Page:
Imagine a Friday afternoon. You are tired from a long and stressful week and looking forward to a relaxing weekend. You hit most of your weekly list of goals and objectives. You turn around and see that somebody has dropped a subpoena directed to the organization on your desk. You realize your list now has a new item for handling and the week is not quite over yet.
Information is the lifeblood of every organization. Though sharing information with others may advance an organization’s goals, few people are very comfortable parting with it. From policyholders to attorneys, agents and regulatory agencies, it seems everyone is demanding information. So, when that subpoena hits the handler’s desk on Friday afternoon, why is it any different than any other information demand? What does this handler need to know about these intimidating, irritating and pervasive documents?
Although often inconvenient, subpoenas requesting a wide variety of documents and information are a reality in the contentious world within which we live and work. The subpoena process is a method to promote information transfer with minimal disruption. Every claims organization, regardless of size, should have some process in place to streamline the efficient and competent response to subpoenas.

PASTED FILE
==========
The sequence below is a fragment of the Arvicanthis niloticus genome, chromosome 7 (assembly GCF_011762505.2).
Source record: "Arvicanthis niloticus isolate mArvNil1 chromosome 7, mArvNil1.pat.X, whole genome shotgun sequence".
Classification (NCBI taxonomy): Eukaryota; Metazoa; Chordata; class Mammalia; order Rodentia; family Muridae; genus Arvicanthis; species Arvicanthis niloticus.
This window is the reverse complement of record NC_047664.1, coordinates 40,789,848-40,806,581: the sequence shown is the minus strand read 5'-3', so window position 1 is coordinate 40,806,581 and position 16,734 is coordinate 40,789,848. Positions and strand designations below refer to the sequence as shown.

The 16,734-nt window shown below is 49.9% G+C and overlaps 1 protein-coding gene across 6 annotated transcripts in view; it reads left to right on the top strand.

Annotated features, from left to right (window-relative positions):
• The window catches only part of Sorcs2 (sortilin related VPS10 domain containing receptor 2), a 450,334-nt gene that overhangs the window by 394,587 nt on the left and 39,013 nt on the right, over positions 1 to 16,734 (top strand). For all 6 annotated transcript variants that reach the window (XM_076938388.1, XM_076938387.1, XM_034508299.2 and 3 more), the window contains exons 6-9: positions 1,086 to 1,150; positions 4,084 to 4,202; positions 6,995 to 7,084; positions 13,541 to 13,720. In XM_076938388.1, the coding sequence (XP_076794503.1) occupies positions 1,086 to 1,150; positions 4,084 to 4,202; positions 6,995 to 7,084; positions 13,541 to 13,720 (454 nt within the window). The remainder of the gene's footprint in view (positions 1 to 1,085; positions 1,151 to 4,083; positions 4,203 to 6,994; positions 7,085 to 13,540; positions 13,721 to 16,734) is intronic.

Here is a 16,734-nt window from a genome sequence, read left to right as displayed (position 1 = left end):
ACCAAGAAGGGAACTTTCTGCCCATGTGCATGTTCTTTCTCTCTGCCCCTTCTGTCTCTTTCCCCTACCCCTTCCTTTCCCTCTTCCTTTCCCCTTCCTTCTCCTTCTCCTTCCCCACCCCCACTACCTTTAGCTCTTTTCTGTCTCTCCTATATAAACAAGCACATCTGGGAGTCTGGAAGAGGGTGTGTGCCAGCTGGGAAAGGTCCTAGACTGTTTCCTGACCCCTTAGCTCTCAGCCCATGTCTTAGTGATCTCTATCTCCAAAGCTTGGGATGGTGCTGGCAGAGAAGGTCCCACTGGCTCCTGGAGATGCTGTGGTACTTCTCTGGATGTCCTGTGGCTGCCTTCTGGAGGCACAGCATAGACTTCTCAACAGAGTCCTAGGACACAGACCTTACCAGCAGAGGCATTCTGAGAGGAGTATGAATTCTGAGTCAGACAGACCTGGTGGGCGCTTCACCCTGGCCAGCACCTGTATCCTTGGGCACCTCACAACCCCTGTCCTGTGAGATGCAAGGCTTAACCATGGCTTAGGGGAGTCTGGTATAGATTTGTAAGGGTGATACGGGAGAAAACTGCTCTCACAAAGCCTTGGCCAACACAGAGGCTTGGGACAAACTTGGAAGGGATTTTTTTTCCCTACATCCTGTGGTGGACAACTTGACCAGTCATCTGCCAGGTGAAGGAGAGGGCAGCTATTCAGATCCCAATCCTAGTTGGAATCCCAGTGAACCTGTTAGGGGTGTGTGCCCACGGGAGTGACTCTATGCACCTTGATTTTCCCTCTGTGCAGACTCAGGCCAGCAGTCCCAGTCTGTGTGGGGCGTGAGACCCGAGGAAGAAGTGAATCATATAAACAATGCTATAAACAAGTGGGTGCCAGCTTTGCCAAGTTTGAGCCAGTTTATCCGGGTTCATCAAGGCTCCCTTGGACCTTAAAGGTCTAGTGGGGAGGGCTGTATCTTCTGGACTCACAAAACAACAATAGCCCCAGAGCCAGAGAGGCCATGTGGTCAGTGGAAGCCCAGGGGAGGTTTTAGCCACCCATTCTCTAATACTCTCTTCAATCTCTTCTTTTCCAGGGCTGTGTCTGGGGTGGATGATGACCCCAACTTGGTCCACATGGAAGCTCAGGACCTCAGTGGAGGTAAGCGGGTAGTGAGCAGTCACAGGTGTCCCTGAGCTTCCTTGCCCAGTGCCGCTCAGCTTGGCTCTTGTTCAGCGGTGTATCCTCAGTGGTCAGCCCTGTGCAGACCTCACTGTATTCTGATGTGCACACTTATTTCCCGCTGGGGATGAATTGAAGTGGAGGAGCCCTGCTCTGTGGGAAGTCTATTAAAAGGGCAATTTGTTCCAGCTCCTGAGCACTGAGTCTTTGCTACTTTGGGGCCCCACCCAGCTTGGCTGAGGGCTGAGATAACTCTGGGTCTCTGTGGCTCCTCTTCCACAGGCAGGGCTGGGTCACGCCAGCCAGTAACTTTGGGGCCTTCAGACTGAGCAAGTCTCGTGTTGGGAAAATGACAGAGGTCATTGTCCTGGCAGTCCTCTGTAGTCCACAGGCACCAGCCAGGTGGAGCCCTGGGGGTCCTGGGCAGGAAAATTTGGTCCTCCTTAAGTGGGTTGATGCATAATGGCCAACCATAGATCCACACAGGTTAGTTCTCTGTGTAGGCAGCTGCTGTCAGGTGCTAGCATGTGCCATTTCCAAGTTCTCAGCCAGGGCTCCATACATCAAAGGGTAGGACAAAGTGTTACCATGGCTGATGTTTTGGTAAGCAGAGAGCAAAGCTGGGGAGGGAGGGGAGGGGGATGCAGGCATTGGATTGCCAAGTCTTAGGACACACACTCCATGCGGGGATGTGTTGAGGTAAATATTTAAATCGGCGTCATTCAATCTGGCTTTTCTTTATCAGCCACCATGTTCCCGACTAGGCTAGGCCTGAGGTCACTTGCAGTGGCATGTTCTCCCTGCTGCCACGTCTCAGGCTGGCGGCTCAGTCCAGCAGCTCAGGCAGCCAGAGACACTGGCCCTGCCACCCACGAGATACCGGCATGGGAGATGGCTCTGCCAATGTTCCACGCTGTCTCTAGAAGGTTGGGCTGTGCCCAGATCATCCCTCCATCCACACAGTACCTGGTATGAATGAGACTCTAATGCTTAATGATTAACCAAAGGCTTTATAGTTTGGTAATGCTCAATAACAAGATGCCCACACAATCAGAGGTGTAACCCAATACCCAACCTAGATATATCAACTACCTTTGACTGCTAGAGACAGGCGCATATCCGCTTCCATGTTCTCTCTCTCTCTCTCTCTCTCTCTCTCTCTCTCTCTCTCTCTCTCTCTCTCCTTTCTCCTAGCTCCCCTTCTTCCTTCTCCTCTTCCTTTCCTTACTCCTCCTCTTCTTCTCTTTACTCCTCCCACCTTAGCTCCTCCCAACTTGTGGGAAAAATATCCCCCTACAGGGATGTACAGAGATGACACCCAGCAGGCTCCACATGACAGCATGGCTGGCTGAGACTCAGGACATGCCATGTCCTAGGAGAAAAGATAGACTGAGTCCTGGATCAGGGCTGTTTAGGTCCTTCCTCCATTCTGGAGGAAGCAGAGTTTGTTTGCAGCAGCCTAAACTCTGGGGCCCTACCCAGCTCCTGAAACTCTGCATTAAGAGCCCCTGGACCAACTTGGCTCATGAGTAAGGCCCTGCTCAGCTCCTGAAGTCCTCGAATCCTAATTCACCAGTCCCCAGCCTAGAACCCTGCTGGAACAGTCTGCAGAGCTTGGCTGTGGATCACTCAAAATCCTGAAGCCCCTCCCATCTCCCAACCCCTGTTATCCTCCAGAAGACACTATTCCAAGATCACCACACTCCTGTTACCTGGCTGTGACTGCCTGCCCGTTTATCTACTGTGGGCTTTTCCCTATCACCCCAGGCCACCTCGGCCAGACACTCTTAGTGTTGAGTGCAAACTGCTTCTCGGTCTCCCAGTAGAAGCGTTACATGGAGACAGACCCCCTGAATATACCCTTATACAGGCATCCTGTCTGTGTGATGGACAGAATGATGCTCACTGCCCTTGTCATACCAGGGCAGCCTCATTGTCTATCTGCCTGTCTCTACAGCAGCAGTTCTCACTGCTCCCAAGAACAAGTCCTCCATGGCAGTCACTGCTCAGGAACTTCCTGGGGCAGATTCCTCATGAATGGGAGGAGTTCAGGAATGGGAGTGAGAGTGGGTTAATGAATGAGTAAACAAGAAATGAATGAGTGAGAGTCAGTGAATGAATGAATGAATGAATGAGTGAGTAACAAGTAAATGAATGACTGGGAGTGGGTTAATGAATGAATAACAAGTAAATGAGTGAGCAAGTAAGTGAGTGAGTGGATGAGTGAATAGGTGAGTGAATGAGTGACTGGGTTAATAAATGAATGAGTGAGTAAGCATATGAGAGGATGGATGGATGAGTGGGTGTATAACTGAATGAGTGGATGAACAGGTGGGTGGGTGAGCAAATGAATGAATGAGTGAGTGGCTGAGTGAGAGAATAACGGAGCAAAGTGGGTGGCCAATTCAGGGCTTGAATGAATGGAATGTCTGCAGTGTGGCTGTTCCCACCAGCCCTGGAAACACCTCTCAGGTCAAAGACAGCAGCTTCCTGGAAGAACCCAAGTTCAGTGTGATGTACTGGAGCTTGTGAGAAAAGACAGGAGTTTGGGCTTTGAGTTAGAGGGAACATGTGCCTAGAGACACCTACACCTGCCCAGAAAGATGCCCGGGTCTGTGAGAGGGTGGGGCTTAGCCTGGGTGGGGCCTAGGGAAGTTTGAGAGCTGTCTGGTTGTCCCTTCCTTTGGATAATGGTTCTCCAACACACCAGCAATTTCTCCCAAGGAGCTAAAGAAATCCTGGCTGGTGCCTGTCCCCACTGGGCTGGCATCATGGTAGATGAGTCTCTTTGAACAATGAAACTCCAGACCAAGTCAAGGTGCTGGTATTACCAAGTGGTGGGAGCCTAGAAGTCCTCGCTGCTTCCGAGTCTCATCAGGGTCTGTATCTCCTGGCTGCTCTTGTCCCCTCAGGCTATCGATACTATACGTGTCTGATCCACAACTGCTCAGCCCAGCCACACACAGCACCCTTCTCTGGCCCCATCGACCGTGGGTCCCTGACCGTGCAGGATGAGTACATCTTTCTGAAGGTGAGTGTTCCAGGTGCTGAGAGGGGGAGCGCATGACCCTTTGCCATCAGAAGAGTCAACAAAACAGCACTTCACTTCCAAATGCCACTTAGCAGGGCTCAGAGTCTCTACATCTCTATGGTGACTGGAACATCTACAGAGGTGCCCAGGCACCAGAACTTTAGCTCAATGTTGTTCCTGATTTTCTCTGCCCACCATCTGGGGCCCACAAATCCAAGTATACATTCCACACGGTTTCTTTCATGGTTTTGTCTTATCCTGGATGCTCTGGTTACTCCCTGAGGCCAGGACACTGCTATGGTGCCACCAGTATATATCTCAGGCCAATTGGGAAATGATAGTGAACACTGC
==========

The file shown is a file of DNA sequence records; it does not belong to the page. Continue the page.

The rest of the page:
The first step, of course, is to make sure that the subpoena is routed to the proper department or individual, since it may arrive in an organization’s mail department, scanning department, call center, or be personally served on an individual. Perhaps the most obvious, but nonetheless important advice for organizational intake of a subpoena is to have a process in place to assure that the subpoena is not lost, misplaced, or simply left sitting idly on somebody’s desk. The potential unpleasantries of ignoring a subpoena (whether innocently or intentionally) include the imposition of a contempt of court order against the offending party, along with possible sanctions and attorney fees.
Individuals need to recognize the subpoena as a legal document and assure that it gets routed to the proper party. While no two claims organizations are identical, the most likely destination within an organization for a subpoena would be an internal legal department or a designated individual within the claims department.